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The Coming Recession And 7 Ways To Prepare Your Small Business

Economies fluctuate. They experience waves of growth and decline. And businesses, like boats, ride those waves. When the economy is good, businesses prosper; when the economy is bad, businesses are at risk. Recent signs suggest that we're facing an imminent recession. Will your business be at risk? In this article, we will look at the coming recession and outline 7 ways that you can reduce the risk to your small business.

In its simplest terms, a recession is a lack of money in the economy. When people hear that there could be a recession, they spend less. And guess what happens! Demand for goods drops. As a result, demand for manufacturing drops. Then, demand drops for employees to do the job. And because of the threat of job-loss, people spend less. It's a vicious cycle; a self-fulfilling prophecy. The secret to ending a recession is to get people to spend. That's why the Federal Reserve (and similar central banks in each country) increase and decrease interest rates: Lower interest rates lead to more loans and more spending. Higher interest rates lead to fewer loans and less spending.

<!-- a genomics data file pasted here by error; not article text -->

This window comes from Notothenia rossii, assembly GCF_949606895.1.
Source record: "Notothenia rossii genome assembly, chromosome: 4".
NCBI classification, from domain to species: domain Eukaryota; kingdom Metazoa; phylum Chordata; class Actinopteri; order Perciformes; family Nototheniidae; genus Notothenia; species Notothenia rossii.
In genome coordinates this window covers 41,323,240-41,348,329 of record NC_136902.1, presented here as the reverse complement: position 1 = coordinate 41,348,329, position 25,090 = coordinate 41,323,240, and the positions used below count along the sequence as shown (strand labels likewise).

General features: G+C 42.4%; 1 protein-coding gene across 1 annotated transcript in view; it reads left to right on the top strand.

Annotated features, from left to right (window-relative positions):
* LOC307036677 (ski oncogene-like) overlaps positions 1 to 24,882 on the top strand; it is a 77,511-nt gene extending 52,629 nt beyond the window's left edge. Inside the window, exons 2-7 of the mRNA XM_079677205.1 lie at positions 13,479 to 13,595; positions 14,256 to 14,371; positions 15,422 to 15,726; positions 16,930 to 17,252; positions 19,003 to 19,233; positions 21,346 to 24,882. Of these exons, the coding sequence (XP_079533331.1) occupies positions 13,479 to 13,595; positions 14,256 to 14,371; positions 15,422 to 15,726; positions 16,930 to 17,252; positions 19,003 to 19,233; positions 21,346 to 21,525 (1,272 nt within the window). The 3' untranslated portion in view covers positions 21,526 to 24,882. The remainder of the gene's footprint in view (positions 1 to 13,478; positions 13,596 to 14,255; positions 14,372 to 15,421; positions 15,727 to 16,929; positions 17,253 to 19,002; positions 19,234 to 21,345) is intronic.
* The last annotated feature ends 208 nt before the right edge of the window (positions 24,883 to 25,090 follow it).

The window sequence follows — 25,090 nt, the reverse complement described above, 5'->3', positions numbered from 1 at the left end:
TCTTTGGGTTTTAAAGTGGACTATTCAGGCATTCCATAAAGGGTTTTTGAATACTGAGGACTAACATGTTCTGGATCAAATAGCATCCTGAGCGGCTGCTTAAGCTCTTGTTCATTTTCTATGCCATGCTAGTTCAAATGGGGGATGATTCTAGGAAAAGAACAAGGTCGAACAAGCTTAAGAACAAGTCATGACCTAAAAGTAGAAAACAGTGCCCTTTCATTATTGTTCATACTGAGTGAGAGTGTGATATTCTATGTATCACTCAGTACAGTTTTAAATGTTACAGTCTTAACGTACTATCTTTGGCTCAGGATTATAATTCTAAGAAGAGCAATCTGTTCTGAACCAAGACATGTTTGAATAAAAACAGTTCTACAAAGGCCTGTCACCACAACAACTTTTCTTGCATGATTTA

A recession is merely part of the economic cycle. We may not like it, and the central banks are effective at minimizing its severity, but a recession is bound to happen. And because it is a self-fulfilling prophecy, the more we hear about job cuts and recessions and stock exchange losses, the more likely we are to put our money under the mattress instead of spending it... which is exactly what fuels a recession!

Increasingly, news reports indicate that a recession is imminent. Even if you choose to spend your money instead of bury it in the backyard, you can be sure that there are millions of other people out there right now who are digging holes in their lawn or tucking an envelope under their mattress or reworking their budget to exclude frivolous spending. So, we can be sure that a recession is coming. Is your small business ready for the recession?

Here are 7 ways that you can prepare your small business: